Turkish cities attract more Arab tourists recently

Turkey has become such a popular vacation spot for Arabs that they threaten to replace Russians and Europeans as the largest tourist group.

Turkish cities attract more Arab tourists recently

An Arab family walks through İstanbul's stylish İstiklal street. The number of tourists from Arab countries has increased significantly this year.

Turkey, particularly İstanbul and Bursa, has experienced a large influx of Arab tourists in the past year; this is partially due to the export of Turkish pop culture, which has proved extremely popular in Arab countries.

Traditionally large Arab families and their extravagant spending habits have contributed to both the number of Arab tourists and to the boost in the tourism industry.

Turkey has become such a popular vacation spot for Arabs that they threaten to replace Russians and Europeans as the largest tourist group.

Currently, however, there is not a single Arab nation represented in the list of top 10 countries that send the most visitors to Turkey. The only country even representing the Gulf region on this list is Iran, which is also not Arab.

Taking a closer look at the number of tourists coming to Turkey provides a clearer picture of the situation. The United Arab Emirates sent 911 people in 2006 and 925 in 2007; by June of this year, however, the number had already reached 2,347. Similarly, in 2006 Kuwait sent 811 visitors, but this year has already sent 2,808.

The rates of change in the number of tourists from major Arab countries from 2006 to 2008 are 157.6 percent for the United Arab Emirates, 121.5 percent for Bahrain, 245 percent for Kuwait, 99.4 percent for Jordan, 85.1 percent for Iraq and 44.7 percent for Syria. Interestingly, Saudi Arabian holidaymakers have started to show less interest in Turkey, as the number of tourists dropped by 11.7 percent.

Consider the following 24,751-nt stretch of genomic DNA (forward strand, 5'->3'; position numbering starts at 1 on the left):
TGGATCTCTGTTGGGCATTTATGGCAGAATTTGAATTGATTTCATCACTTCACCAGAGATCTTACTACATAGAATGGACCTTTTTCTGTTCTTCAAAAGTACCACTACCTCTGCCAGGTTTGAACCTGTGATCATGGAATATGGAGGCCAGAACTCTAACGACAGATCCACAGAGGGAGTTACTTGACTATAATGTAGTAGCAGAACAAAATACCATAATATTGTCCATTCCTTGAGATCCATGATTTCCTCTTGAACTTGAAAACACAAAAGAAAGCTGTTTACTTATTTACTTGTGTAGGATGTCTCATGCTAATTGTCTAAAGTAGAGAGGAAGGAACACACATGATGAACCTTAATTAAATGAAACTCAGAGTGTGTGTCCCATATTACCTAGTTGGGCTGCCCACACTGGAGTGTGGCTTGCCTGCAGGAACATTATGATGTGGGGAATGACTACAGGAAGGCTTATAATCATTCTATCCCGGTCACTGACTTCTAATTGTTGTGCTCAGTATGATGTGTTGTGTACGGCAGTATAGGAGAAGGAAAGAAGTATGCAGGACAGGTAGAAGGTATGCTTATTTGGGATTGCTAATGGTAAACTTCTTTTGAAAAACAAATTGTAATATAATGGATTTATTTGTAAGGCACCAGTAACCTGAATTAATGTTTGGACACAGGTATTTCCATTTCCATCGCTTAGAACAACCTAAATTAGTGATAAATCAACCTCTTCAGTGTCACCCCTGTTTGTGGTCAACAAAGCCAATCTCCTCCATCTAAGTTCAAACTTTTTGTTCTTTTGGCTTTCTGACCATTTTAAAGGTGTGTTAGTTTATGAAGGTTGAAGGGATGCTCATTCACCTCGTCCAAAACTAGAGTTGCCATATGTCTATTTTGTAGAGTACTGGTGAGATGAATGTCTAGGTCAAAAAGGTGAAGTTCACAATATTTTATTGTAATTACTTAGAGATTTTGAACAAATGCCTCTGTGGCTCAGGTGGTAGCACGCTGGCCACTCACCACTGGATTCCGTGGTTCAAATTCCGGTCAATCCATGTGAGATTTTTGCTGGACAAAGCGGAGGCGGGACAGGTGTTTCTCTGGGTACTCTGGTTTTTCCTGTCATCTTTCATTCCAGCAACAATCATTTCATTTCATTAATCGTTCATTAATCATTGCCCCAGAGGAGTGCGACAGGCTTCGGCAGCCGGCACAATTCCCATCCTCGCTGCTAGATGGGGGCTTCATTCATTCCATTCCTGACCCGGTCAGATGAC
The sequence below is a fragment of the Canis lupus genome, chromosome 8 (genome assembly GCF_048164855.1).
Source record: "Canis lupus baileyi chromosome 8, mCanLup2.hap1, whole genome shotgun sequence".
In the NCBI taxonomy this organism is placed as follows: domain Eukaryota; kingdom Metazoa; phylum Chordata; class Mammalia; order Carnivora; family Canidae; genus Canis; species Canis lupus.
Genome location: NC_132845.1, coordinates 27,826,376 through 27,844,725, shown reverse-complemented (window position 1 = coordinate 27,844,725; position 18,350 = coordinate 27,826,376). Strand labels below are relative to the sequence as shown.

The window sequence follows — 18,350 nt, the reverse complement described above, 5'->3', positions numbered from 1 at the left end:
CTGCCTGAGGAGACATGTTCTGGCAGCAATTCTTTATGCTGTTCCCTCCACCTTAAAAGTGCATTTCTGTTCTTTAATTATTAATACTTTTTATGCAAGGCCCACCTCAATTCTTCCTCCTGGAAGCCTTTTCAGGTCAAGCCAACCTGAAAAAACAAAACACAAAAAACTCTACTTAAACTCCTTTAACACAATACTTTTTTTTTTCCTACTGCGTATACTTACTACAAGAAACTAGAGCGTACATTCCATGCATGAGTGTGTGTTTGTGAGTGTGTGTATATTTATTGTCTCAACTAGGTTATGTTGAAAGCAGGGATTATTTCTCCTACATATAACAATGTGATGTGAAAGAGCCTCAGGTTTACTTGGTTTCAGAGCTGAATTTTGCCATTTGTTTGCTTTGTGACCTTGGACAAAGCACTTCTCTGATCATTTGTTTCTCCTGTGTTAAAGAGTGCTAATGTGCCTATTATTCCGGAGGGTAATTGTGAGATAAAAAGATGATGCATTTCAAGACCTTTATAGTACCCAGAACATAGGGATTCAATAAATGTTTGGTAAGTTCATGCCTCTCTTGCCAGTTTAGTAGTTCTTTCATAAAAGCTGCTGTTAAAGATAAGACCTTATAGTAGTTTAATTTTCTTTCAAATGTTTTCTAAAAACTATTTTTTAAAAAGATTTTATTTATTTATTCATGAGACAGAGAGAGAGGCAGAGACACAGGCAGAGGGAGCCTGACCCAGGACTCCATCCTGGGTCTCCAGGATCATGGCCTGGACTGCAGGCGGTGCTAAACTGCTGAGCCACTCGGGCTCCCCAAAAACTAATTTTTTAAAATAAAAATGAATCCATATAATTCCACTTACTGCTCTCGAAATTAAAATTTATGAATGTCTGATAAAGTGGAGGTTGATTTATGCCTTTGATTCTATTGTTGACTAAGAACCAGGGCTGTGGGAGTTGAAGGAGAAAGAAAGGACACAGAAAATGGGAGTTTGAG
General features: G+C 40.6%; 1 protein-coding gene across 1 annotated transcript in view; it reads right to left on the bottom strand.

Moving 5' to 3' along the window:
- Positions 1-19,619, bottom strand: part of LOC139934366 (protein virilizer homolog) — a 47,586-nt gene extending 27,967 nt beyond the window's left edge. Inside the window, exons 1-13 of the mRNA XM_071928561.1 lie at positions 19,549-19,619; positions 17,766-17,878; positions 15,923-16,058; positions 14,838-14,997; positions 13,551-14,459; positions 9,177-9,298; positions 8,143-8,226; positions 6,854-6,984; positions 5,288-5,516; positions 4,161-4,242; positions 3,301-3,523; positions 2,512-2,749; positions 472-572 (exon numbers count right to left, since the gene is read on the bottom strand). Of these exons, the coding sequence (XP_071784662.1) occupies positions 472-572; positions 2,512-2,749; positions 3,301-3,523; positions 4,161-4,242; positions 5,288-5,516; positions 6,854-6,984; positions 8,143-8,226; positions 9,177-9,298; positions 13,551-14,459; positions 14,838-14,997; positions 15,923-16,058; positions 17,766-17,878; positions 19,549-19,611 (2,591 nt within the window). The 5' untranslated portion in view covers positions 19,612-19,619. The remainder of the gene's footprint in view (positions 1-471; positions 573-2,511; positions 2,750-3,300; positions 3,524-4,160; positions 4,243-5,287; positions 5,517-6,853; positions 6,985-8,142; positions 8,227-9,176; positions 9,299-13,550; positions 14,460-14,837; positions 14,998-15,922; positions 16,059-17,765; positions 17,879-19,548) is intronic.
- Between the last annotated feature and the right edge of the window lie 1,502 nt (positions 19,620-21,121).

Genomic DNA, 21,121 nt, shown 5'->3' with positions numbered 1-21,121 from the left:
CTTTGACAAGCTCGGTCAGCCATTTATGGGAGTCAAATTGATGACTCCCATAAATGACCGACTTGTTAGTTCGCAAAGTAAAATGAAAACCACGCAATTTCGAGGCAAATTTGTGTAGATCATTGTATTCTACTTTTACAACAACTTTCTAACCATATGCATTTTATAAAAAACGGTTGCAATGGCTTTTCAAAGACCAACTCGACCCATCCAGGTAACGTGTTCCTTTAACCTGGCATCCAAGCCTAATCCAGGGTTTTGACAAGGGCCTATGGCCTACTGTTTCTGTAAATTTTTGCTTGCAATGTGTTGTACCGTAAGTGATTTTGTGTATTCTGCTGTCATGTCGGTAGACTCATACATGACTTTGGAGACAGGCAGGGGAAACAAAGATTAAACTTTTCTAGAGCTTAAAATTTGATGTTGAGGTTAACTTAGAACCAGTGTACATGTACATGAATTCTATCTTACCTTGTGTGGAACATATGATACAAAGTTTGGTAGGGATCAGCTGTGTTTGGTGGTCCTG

According to Turkish Hoteliers' Association (TÜROB) Chairman Timur Bayındır, Arab people choose Turkey because it possesses lush vegetation and a cooler climate. Speaking to Sunday's Zaman, Bayındır said: "Yalova, Bursa and Bilecik are full of green trees and fresh water, which are absent from most Arab countries. This is why they choose to visit these places."

Another reason that Arabs like to come to Turkey is because most of the country is Muslim. As the former capital of the Islamic world, İstanbul holds a special allure for Arab tourists, particularly because of its Islamic architecture.
Wealthy, conservative Arabs are often reluctant to travel to Europe or similar locales because they seldom offer Islamic ways of vacationing. Bayındır cites this as another factor in Turkey's popularity among Arabs.

Kuwaiti Yusuf Bunashi, 20, is currently vacationing in Turkey with his family. According to Bunashi, his family chose Turkey largely because it is a Muslim country. His father, Saleh Bunashi, said, "We heard good things about Turkey and we decided to visit this country." Ali Shamsi from the United Arab Emirates said in a street interview that he is a fan of the Galatasaray football team, and that this seriously influenced his decision to come to Turkey.

Mehmet Ali Suluta?, one of the founders of the Turkish-Arab Businessmen's Association, said to Sunday's Zaman that many Arab people feel discriminated against in Europe. "Turkish people have cultural, religious and friendship ties with Arab people. They certainly would prefer Turkey," he said. He went on to add that television and other media sources have played a crucial role in promoting Turkey and its culture. "It's true that the increase in Arab tourists stems from Turkish films in Arab countries," he said.